As a union, we have a huge task ahead of us in ensuring that the uniformity that has been achieved for municipal sector employees is also emulated for workers in the water sector. We are working tirelessly to ensure that there is harmonization of conditions of service and salaries for all workers under the auspices of the ABC.

Despite many of the victories won on behalf of members and workers, there is still much work that needs to be done. Employers have of late, amplified their attack on collective bargaining and union bashing. This has resulted in many workers being victimized and dismissed from employment for frivolous charges. For us, this is an indicator that unions remain relevant and will continue to be relevant to challenge these employers and negotiate better conditions of service and salaries for workers.

In acknowledging victories on behalf of workers, we need to also reflect on where we went wrong. As a result of the challenges that the union faced, two splinter unions were formed from SAMWU. As workers and leaders, we need to do a thorough self-introspection, address the issues which led to the formation of these splinter unions. We are however encouraged by the number of workers who are returning to the union. We further need to extend an olive branch to all workers who have since left the union to come back to SAMWU. For us, the divisions within workers serves only the interest of the employer as workers will not be united thus eroding their collective bargaining strength.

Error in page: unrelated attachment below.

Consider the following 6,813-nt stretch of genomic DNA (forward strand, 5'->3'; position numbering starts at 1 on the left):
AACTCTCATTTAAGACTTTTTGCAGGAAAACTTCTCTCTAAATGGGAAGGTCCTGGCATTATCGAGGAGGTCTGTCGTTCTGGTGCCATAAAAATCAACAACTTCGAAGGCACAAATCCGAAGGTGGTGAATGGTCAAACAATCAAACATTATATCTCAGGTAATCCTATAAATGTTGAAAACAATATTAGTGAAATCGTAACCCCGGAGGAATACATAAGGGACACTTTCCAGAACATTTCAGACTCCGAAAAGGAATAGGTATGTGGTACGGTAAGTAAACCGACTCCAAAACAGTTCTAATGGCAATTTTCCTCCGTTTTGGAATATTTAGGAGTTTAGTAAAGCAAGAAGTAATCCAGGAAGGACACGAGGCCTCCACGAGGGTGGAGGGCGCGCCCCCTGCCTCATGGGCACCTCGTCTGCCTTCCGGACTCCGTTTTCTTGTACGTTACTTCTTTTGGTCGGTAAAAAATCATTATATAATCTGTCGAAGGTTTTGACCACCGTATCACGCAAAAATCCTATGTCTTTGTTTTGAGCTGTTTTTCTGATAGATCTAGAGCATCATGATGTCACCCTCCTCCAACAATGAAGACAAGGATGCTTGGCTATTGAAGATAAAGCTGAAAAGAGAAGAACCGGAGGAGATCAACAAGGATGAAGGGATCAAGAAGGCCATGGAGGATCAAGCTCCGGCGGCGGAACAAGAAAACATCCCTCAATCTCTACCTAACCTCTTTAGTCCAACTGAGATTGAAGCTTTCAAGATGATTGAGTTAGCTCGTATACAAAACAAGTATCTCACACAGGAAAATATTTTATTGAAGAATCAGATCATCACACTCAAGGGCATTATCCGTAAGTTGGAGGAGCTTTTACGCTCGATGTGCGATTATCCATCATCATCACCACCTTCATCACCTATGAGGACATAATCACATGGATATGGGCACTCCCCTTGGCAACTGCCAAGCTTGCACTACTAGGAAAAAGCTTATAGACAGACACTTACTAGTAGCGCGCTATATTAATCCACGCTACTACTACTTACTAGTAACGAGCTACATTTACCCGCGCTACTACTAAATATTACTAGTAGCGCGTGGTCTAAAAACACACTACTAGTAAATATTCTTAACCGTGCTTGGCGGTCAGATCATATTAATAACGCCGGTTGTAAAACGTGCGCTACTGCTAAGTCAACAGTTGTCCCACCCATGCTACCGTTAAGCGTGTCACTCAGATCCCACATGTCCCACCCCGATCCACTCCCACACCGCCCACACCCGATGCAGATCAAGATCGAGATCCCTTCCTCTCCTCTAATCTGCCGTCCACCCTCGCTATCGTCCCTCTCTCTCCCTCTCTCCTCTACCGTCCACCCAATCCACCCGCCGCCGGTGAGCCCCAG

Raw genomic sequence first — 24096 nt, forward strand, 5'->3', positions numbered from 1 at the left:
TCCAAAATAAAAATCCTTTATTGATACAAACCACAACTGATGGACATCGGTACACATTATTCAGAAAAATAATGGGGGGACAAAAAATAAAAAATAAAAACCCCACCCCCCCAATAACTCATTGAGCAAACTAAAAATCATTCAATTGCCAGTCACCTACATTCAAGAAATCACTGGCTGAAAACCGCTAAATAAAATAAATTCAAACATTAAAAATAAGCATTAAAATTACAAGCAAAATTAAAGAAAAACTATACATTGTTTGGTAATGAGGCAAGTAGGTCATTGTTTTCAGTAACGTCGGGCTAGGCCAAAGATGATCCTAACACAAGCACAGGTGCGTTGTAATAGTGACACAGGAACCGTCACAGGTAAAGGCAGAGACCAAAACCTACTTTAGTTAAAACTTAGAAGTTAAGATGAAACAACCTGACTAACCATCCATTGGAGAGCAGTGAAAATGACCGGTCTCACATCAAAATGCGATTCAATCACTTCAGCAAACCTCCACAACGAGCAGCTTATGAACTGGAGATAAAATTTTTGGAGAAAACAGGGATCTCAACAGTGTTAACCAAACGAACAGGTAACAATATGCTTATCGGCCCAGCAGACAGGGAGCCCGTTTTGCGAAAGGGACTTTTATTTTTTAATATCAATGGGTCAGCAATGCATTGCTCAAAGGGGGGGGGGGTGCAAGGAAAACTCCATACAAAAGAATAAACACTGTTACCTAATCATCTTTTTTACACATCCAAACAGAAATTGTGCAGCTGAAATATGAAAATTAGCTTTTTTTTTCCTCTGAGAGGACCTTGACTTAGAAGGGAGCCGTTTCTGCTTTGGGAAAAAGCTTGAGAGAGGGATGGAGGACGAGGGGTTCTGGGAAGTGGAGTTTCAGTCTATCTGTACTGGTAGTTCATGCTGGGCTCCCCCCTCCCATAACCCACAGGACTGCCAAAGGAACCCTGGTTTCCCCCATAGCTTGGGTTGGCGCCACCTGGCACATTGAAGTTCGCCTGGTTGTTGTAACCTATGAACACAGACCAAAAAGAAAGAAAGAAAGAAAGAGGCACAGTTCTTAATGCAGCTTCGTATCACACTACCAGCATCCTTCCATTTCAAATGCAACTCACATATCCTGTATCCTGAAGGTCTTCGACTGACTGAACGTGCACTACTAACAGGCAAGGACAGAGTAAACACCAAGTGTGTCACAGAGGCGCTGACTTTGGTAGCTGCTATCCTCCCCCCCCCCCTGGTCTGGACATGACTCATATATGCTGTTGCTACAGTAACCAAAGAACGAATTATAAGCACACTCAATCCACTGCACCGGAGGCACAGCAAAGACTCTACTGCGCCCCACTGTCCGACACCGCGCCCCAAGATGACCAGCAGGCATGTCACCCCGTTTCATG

As a union, we take this opportunity to thank our members for retaining their membership of the union, particularly during the times where there was great uncertainty over the future of the union. We have worked tirelessly with all structures of the union to ensure that not only does the union survive the threat of deregistration, but also increasing membership numbers from just over 140 000 in 2019 to over 160 000 currently. This has ensured that the union remains the majority union in the sector. Additionally, through the collective leadership, SAMWU is now the third largest affiliate of COSATU.

Our commitment as the leadership of the union to its members is ensuring that the union does not go back to the dark days which it faced. We owe it to the founding members of this union to ensure that the union remain relevant and continues to service its members without fail. When those unions converged to form SAMWU, they knew that the merger would increase the bargaining power of workers in the two sectors which we organise in.

As we celebrate this milestone, we encourage all municipal workers and workers in the water sector to join SAMWU. We want these workers to be part of the exciting journey ahead in championing and defending the interests of municipal workers and water sector employees.

Happy 35th anniversary SAMWU!

Issued by SAMWU Secretariat

Dumisane Magagula
General Secretary
076 580 4029


Papikie Mohale
National Media Officer
073 710 0356